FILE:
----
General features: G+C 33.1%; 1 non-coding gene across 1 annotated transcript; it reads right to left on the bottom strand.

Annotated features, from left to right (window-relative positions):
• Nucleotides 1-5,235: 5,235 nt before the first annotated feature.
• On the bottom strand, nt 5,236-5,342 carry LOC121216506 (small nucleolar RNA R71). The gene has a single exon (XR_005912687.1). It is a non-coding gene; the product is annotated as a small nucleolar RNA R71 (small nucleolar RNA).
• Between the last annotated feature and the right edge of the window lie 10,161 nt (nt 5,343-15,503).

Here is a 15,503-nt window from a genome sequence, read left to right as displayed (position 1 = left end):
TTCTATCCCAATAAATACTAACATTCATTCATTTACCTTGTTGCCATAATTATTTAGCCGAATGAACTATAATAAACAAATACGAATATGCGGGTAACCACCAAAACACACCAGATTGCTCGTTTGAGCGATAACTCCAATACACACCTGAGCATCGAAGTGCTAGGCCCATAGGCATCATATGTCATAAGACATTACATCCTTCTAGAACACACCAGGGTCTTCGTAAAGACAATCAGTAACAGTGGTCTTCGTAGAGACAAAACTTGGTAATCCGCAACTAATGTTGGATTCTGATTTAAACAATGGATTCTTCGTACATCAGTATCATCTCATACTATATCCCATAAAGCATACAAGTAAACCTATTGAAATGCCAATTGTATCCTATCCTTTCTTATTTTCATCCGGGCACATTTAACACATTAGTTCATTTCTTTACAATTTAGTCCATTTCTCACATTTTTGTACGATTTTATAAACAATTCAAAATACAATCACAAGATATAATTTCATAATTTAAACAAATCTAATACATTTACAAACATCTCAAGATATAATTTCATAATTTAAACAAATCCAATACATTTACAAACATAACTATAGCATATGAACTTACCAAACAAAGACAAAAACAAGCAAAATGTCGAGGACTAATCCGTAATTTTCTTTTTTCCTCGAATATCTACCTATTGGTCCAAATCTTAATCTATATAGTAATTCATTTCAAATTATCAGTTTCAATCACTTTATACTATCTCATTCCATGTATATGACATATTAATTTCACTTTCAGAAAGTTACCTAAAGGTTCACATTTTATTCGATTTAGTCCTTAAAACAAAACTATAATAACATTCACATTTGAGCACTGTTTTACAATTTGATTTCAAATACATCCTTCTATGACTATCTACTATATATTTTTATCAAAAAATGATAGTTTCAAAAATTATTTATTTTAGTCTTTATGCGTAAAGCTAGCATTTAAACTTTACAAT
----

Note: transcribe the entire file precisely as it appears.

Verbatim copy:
General features: G+C 33.1%; 1 non-coding gene across 1 annotated transcript; it reads right to left on the bottom strand.

Annotated features, from left to right (window-relative positions):
• Nucleotides 1-5,235: 5,235 nt before the first annotated feature.
• On the bottom strand, nt 5,236-5,342 carry LOC121216506 (small nucleolar RNA R71). The gene has a single exon (XR_005912687.1). It is a non-coding gene; the product is annotated as a small nucleolar RNA R71 (small nucleolar RNA).
• Between the last annotated feature and the right edge of the window lie 10,161 nt (nt 5,343-15,503).

Here is a 15,503-nt window from a genome sequence, read left to right as displayed (position 1 = left end):
TTCTATCCCAATAAATACTAACATTCATTCATTTACCTTGTTGCCATAATTATTTAGCCGAATGAACTATAATAAACAAATACGAATATGCGGGTAACCACCAAAACACACCAGATTGCTCGTTTGAGCGATAACTCCAATACACACCTGAGCATCGAAGTGCTAGGCCCATAGGCATCATATGTCATAAGACATTACATCCTTCTAGAACACACCAGGGTCTTCGTAAAGACAATCAGTAACAGTGGTCTTCGTAGAGACAAAACTTGGTAATCCGCAACTAATGTTGGATTCTGATTTAAACAATGGATTCTTCGTACATCAGTATCATCTCATACTATATCCCATAAAGCATACAAGTAAACCTATTGAAATGCCAATTGTATCCTATCCTTTCTTATTTTCATCCGGGCACATTTAACACATTAGTTCATTTCTTTACAATTTAGTCCATTTCTCACATTTTTGTACGATTTTATAAACAATTCAAAATACAATCACAAGATATAATTTCATAATTTAAACAAATCTAATACATTTACAAACATCTCAAGATATAATTTCATAATTTAAACAAATCCAATACATTTACAAACATAACTATAGCATATGAACTTACCAAACAAAGACAAAAACAAGCAAAATGTCGAGGACTAATCCGTAATTTTCTTTTTTCCTCGAATATCTACCTATTGGTCCAAATCTTAATCTATATAGTAATTCATTTCAAATTATCAGTTTCAATCACTTTATACTATCTCATTCCATGTATATGACATATTAATTTCACTTTCAGAAAGTTACCTAAAGGTTCACATTTTATTCGATTTAGTCCTTAAAACAAAACTATAATAACATTCACATTTGAGCACTGTTTTACAATTTGATTTCAAATACATCCTTCTATGACTATCTACTATATATTTTTATCAAAAAATGATAGTTTCAAAAATTATTTATTTTAGTCTTTATGCGTAAAGCTAGCATTTAAACTTTACAAT